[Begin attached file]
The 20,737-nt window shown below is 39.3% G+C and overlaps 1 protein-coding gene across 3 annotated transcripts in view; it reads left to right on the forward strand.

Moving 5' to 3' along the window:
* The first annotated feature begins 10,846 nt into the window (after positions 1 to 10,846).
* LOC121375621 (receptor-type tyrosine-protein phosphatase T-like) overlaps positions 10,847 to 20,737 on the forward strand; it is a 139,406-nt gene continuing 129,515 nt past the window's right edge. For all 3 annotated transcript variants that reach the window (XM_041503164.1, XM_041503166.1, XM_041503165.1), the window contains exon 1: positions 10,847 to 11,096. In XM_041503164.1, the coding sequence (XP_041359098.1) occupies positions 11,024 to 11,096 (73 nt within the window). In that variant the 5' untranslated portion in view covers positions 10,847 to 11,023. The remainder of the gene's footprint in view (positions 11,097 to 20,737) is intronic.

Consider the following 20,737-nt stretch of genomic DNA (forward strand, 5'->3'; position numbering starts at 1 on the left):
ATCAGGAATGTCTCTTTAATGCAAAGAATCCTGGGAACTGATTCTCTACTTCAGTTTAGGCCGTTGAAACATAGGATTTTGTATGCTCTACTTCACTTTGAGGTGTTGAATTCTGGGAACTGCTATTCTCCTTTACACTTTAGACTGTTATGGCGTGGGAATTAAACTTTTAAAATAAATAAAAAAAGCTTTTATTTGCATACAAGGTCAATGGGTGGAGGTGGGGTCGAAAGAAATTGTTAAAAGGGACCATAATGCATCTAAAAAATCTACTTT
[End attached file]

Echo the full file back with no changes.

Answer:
The 20,737-nt window shown below is 39.3% G+C and overlaps 1 protein-coding gene across 3 annotated transcripts in view; it reads left to right on the forward strand.

Moving 5' to 3' along the window:
* The first annotated feature begins 10,846 nt into the window (after positions 1 to 10,846).
* LOC121375621 (receptor-type tyrosine-protein phosphatase T-like) overlaps positions 10,847 to 20,737 on the forward strand; it is a 139,406-nt gene continuing 129,515 nt past the window's right edge. For all 3 annotated transcript variants that reach the window (XM_041503164.1, XM_041503166.1, XM_041503165.1), the window contains exon 1: positions 10,847 to 11,096. In XM_041503164.1, the coding sequence (XP_041359098.1) occupies positions 11,024 to 11,096 (73 nt within the window). In that variant the 5' untranslated portion in view covers positions 10,847 to 11,023. The remainder of the gene's footprint in view (positions 11,097 to 20,737) is intronic.

Consider the following 20,737-nt stretch of genomic DNA (forward strand, 5'->3'; position numbering starts at 1 on the left):
ATCAGGAATGTCTCTTTAATGCAAAGAATCCTGGGAACTGATTCTCTACTTCAGTTTAGGCCGTTGAAACATAGGATTTTGTATGCTCTACTTCACTTTGAGGTGTTGAATTCTGGGAACTGCTATTCTCCTTTACACTTTAGACTGTTATGGCGTGGGAATTAAACTTTTAAAATAAATAAAAAAAGCTTTTATTTGCATACAAGGTCAATGGGTGGAGGTGGGGTCGAAAGAAATTGTTAAAAGGGACCATAATGCATCTAAAAAATCTACTTT